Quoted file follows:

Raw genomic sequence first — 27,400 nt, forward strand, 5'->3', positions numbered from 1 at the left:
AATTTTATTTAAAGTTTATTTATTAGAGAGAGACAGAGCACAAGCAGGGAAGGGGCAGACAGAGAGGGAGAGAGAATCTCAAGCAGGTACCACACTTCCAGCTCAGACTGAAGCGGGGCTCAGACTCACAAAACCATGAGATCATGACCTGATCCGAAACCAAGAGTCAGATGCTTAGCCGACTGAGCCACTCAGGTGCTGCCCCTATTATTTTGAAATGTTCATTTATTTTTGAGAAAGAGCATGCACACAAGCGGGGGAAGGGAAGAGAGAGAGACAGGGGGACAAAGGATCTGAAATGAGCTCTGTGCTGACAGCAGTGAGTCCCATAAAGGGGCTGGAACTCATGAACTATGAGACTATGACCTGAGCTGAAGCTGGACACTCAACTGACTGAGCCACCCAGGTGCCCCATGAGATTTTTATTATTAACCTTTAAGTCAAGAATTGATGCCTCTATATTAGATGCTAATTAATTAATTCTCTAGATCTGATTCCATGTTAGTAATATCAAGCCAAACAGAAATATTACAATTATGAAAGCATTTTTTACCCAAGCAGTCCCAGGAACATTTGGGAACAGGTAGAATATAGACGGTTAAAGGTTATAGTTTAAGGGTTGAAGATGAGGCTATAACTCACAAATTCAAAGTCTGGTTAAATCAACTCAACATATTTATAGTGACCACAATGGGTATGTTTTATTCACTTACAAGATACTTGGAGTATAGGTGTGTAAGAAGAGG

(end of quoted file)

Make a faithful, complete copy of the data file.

Raw genomic sequence first — 27,400 nt, forward strand, 5'->3', positions numbered from 1 at the left:
AATTTTATTTAAAGTTTATTTATTAGAGAGAGACAGAGCACAAGCAGGGAAGGGGCAGACAGAGAGGGAGAGAGAATCTCAAGCAGGTACCACACTTCCAGCTCAGACTGAAGCGGGGCTCAGACTCACAAAACCATGAGATCATGACCTGATCCGAAACCAAGAGTCAGATGCTTAGCCGACTGAGCCACTCAGGTGCTGCCCCTATTATTTTGAAATGTTCATTTATTTTTGAGAAAGAGCATGCACACAAGCGGGGGAAGGGAAGAGAGAGAGACAGGGGGACAAAGGATCTGAAATGAGCTCTGTGCTGACAGCAGTGAGTCCCATAAAGGGGCTGGAACTCATGAACTATGAGACTATGACCTGAGCTGAAGCTGGACACTCAACTGACTGAGCCACCCAGGTGCCCCATGAGATTTTTATTATTAACCTTTAAGTCAAGAATTGATGCCTCTATATTAGATGCTAATTAATTAATTCTCTAGATCTGATTCCATGTTAGTAATATCAAGCCAAACAGAAATATTACAATTATGAAAGCATTTTTTACCCAAGCAGTCCCAGGAACATTTGGGAACAGGTAGAATATAGACGGTTAAAGGTTATAGTTTAAGGGTTGAAGATGAGGCTATAACTCACAAATTCAAAGTCTGGTTAAATCAACTCAACATATTTATAGTGACCACAATGGGTATGTTTTATTCACTTACAAGATACTTGGAGTATAGGTGTGTAAGAAGAGG